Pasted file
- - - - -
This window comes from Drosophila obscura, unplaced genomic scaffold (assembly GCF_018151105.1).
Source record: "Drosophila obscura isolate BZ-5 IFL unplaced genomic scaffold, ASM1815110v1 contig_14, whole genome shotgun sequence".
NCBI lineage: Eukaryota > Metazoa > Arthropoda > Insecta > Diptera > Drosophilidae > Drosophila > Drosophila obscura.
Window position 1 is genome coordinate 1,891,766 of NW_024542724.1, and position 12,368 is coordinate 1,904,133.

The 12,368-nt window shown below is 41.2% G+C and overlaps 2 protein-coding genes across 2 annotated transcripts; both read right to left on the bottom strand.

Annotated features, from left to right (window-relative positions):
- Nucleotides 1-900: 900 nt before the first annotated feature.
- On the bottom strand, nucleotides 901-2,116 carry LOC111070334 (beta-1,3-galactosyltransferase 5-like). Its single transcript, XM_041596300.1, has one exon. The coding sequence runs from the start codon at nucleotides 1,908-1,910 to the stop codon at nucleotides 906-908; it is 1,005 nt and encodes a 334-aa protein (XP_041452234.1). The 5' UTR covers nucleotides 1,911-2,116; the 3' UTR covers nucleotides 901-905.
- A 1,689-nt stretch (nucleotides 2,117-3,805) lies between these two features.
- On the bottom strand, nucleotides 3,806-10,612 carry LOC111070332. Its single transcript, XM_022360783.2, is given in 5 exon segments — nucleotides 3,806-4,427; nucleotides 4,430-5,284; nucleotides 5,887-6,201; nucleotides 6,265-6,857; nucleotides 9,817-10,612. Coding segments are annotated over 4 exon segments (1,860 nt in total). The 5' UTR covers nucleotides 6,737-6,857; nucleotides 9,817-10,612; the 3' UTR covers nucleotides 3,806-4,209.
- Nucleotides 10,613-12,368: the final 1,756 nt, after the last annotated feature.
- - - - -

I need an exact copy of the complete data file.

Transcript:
This window comes from Drosophila obscura, unplaced genomic scaffold (assembly GCF_018151105.1).
Source record: "Drosophila obscura isolate BZ-5 IFL unplaced genomic scaffold, ASM1815110v1 contig_14, whole genome shotgun sequence".
NCBI lineage: Eukaryota > Metazoa > Arthropoda > Insecta > Diptera > Drosophilidae > Drosophila > Drosophila obscura.
Window position 1 is genome coordinate 1,891,766 of NW_024542724.1, and position 12,368 is coordinate 1,904,133.

The 12,368-nt window shown below is 41.2% G+C and overlaps 2 protein-coding genes across 2 annotated transcripts; both read right to left on the bottom strand.

Annotated features, from left to right (window-relative positions):
- Nucleotides 1-900: 900 nt before the first annotated feature.
- On the bottom strand, nucleotides 901-2,116 carry LOC111070334 (beta-1,3-galactosyltransferase 5-like). Its single transcript, XM_041596300.1, has one exon. The coding sequence runs from the start codon at nucleotides 1,908-1,910 to the stop codon at nucleotides 906-908; it is 1,005 nt and encodes a 334-aa protein (XP_041452234.1). The 5' UTR covers nucleotides 1,911-2,116; the 3' UTR covers nucleotides 901-905.
- A 1,689-nt stretch (nucleotides 2,117-3,805) lies between these two features.
- On the bottom strand, nucleotides 3,806-10,612 carry LOC111070332. Its single transcript, XM_022360783.2, is given in 5 exon segments — nucleotides 3,806-4,427; nucleotides 4,430-5,284; nucleotides 5,887-6,201; nucleotides 6,265-6,857; nucleotides 9,817-10,612. Coding segments are annotated over 4 exon segments (1,860 nt in total). The 5' UTR covers nucleotides 6,737-6,857; nucleotides 9,817-10,612; the 3' UTR covers nucleotides 3,806-4,209.
- Nucleotides 10,613-12,368: the final 1,756 nt, after the last annotated feature.